In fairness, one key difference between the two bars is mandated by the U.S. Food and Drug Administration, which forbids the use of vegetable oil in any product that aspires to be sold in the U.S. as “milk chocolate.” The British authorities have no such compunction, which, if you haven’t tasted real Cadbury, you might think is gross. But, as Zadie Smith said, “no one else has to like it—not the Swiss or the French or the Americans—although they should all of course be given the opportunity to discover, as we have, just how good vegetable oil can taste.”
Hershey’s right to make Cadbury in the U.S. dates to 1988, when Hershey bought Cadbury’s American Division. Jeff Beckman, the company’s chief spokesman, said that the current U.S. recipe is the same one Cadbury itself used here. He didn’t add that if expats want to gripe about Hershey’s Cadbury they should direct their complaints homeward, but that was the implication. He couldn’t say whether Hershey’s legal team plans to file any further suits against other distributors or, worse, the specialty shops themselves, but he did concede that Hershey “prioritizes” such matters—which would seem to indicate the company is not going overboard here. He also said the lawsuits were filed in part due to an uptick in imports over the last several years, which have seen U.K. Cadbury increasingly available not just at Myers of Keswick and Tea & Sympathy but also quality-minded supermarket chains such as Fairway in New York (where you can find U.K. Dairy Milk and Crunchies) and Bristol Farms in Los Angeles (where I recently spotted Wispas and Curly Wurlys). In other words, someone in the import business, or more than someone, had gotten too greedy for his or her own good and provoked Hershey into no longer turning a blind eye.
“This is all about protecting our valuable brand assets,” Beckman proclaimed via e-mail. And while Nicky Perry wouldn’t use that language, she doesn’t want Cadbury available in supermarkets any more than Hershey does: “I understand that! And the bleeding supermarkets don’t need Cadbury to survive.”
Now that Hershey has brushed back what it presumably views as the biggest offenders, the chocolate-import trade may well return to something approaching the old equilibrium. At both Myers of Keswick and Tea & Sympathy, the betting runs along those lines. At the same time, however, the threat raised by Hershey has shaken both stores, wounds that may linger under the surface for a while.
Hershey “is trying to take our comfort away from us,” Nicky said. In her view, this is profoundly unfair, even cruel. “It’s a lifeline,” Nicky said. “This is a very transient sort of city. It’s not full of New Yorkers. It’s full of people from everywhere. It’s much harder to have tight ties and bonds with people when you’re living in a transient city. A lot of us are here without family. A lot of us don’t have the grandparents, or whatever it is.”
“The auntie down the block,” Sean put in. They reminisced about how people had gathered at the store, English and not, after Princess Diana died. “They wanted someone to cry with,” Nicky remembered. “I just loved that.”
“People wanted that sense of community. That’s what we’re really about,” Sean said.
This is indisputably true: Myers of Keswick and Tea & Sympathy aren’t just homes away from home for Londoners and Mancunians and Liverpudlians; they’re vestiges as well of an increasingly vanishing Manhattan—outposts of quirky civilization in an increasingly homogenized, increasingly moneyed wilderness. That isolated, endangered feeling is tangible in this patch of northwest Greenwich Village, where the narcotizing glitz of the Meatpacking District is creeping in from one side; on the other, toward Seventh Avenue on the east, the neighborhood’s fabric has been shredded by the closing five years ago of St. Vincent’s Hospital, which is in the process of being replaced in part by the kind of luxury condo building that has become a blight across the island.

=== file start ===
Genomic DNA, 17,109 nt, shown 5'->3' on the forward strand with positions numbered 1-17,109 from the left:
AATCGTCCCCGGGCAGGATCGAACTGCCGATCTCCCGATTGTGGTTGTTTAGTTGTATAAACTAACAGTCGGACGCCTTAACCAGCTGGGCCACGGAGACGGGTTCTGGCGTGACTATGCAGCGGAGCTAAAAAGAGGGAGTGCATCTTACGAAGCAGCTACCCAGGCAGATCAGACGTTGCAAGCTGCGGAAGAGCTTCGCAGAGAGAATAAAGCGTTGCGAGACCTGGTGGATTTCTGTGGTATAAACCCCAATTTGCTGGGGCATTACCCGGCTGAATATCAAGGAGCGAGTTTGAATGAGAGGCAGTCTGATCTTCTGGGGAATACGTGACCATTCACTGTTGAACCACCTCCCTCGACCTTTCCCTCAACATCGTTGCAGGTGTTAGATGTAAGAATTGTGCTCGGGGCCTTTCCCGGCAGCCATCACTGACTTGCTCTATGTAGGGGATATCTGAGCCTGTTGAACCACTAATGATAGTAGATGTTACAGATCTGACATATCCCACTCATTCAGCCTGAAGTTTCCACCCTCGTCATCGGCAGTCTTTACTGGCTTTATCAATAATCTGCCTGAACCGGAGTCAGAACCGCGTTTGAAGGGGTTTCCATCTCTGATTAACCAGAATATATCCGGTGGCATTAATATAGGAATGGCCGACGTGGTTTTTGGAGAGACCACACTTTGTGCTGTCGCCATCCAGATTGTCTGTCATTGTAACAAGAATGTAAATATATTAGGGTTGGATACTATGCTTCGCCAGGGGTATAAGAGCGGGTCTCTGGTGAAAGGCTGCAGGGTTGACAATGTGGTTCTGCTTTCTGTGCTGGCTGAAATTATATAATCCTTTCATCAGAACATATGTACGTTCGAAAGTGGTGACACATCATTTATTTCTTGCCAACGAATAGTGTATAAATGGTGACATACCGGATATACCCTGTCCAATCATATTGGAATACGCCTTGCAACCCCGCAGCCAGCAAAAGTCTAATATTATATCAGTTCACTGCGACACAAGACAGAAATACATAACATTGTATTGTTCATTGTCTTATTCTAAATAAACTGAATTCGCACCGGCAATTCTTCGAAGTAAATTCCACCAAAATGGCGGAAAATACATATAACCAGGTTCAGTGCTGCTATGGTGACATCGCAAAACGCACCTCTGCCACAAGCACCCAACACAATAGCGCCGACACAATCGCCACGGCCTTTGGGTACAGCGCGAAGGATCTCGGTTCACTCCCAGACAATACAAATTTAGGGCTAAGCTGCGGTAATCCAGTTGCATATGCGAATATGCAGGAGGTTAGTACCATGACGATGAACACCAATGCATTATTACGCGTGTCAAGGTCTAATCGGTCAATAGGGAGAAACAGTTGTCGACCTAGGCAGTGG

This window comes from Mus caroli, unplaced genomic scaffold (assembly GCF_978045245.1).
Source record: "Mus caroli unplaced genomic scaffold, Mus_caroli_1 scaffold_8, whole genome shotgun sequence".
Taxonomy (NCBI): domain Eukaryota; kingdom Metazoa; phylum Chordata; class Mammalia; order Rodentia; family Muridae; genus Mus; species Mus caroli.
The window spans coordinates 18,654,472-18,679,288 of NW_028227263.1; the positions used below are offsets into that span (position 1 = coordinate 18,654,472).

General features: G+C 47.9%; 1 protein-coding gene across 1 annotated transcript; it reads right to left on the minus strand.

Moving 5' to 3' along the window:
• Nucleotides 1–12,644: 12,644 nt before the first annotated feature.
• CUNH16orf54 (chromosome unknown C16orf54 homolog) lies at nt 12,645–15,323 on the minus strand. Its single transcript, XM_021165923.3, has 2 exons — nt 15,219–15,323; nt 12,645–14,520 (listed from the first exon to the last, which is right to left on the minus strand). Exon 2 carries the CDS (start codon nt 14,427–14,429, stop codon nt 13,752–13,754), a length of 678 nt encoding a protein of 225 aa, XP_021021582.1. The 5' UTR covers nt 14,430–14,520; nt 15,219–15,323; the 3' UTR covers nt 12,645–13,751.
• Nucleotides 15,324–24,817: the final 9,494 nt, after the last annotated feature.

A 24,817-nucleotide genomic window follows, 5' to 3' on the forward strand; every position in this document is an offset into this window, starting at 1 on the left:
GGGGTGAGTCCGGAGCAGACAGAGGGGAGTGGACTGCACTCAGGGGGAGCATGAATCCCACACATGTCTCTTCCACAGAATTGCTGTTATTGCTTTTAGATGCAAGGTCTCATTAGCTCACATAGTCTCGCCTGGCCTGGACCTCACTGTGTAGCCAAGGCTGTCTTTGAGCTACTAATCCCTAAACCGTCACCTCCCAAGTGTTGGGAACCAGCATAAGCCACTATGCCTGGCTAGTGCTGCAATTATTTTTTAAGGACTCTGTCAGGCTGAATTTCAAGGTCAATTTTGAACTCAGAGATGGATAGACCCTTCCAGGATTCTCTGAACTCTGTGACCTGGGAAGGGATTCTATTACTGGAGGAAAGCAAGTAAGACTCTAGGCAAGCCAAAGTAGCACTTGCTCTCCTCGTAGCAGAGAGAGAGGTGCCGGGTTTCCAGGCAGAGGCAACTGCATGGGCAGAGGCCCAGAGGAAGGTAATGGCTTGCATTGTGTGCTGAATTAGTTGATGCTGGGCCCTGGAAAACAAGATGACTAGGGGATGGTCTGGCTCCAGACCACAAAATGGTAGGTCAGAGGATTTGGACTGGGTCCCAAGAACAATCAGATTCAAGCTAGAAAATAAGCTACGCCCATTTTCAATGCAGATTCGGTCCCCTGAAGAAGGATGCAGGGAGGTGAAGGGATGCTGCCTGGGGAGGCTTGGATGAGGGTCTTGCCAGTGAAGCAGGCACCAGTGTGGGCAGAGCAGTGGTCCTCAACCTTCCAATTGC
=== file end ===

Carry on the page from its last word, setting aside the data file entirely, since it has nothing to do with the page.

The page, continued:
Jennifer Myers, 35, who took over her father Pete’s store in 2008, is a living embodiment of that funkier, more organic New York, where she was born and raised. Her parents met through her mother’s job as a flight attendant, which came in handy during the shop’s early days, when she would fly products back from England in her luggage. Is Jennifer’s mom British, too?, I asked one afternoon at the store as we sipped tea at a small table in the back. “No, my mom is actually born in Cuba, German background, which made for interesting football matches at our house.” Though her father is retired and now often away, he is still very much present “in opinion,” as her cousin Roger put it. According to Jennifer, he maintains a patriarch’s rights regarding certain stock: “Fry’s Chocolate Cream, Fry’s Peppermint Creams—classic, old-school chocolates. He absolutely loves them, so we get cases of them, but they’re really not that popular.” The sausages and savories continue to be made to his recipes, though Jennifer and Roger have been experimenting with new items, such as a chicken-and-leek pie.
Nicky, who moved to New York in 1981 at the age of 21 with “$200 in my pocket,” started her restaurant in 1990 with a $40,000 investment, half from her father, half from a co-worker. “You could never do that today,” she said. It helped, though, even then, that she had friends in the music business; in the earliest days, Fred Schneider of the B-52s used to stand outside on the sidewalk, sipping tea from a cup and saucer as a ready-made form of celebrity endorsement.